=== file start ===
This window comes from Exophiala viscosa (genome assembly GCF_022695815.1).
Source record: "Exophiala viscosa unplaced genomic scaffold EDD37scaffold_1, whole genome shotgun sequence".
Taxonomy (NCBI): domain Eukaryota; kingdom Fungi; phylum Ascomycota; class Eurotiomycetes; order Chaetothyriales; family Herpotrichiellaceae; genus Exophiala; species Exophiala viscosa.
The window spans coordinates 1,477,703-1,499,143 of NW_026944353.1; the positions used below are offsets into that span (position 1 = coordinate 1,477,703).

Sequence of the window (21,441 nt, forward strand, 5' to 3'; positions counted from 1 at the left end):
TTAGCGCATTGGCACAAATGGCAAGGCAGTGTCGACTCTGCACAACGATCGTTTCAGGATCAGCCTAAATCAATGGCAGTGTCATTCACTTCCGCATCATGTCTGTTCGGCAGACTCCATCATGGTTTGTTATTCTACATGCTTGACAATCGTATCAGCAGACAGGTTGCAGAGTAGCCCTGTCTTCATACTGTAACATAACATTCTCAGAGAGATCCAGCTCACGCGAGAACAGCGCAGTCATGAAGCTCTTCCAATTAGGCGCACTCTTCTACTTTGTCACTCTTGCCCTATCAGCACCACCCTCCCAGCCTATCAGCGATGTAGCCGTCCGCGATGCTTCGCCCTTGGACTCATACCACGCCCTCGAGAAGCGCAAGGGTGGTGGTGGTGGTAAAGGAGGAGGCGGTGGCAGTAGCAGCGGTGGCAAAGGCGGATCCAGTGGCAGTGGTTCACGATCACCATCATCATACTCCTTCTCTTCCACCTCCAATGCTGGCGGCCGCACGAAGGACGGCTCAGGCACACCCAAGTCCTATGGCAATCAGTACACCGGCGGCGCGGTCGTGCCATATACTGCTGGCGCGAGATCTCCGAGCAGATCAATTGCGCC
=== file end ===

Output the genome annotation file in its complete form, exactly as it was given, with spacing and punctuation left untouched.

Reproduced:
This window comes from Exophiala viscosa (genome assembly GCF_022695815.1).
Source record: "Exophiala viscosa unplaced genomic scaffold EDD37scaffold_1, whole genome shotgun sequence".
Taxonomy (NCBI): domain Eukaryota; kingdom Fungi; phylum Ascomycota; class Eurotiomycetes; order Chaetothyriales; family Herpotrichiellaceae; genus Exophiala; species Exophiala viscosa.
The window spans coordinates 1,477,703-1,499,143 of NW_026944353.1; the positions used below are offsets into that span (position 1 = coordinate 1,477,703).

Sequence of the window (21,441 nt, forward strand, 5' to 3'; positions counted from 1 at the left end):
TTAGCGCATTGGCACAAATGGCAAGGCAGTGTCGACTCTGCACAACGATCGTTTCAGGATCAGCCTAAATCAATGGCAGTGTCATTCACTTCCGCATCATGTCTGTTCGGCAGACTCCATCATGGTTTGTTATTCTACATGCTTGACAATCGTATCAGCAGACAGGTTGCAGAGTAGCCCTGTCTTCATACTGTAACATAACATTCTCAGAGAGATCCAGCTCACGCGAGAACAGCGCAGTCATGAAGCTCTTCCAATTAGGCGCACTCTTCTACTTTGTCACTCTTGCCCTATCAGCACCACCCTCCCAGCCTATCAGCGATGTAGCCGTCCGCGATGCTTCGCCCTTGGACTCATACCACGCCCTCGAGAAGCGCAAGGGTGGTGGTGGTGGTAAAGGAGGAGGCGGTGGCAGTAGCAGCGGTGGCAAAGGCGGATCCAGTGGCAGTGGTTCACGATCACCATCATCATACTCCTTCTCTTCCACCTCCAATGCTGGCGGCCGCACGAAGGACGGCTCAGGCACACCCAAGTCCTATGGCAATCAGTACACCGGCGGCGCGGTCGTGCCATATACTGCTGGCGCGAGATCTCCGAGCAGATCAATTGCGCC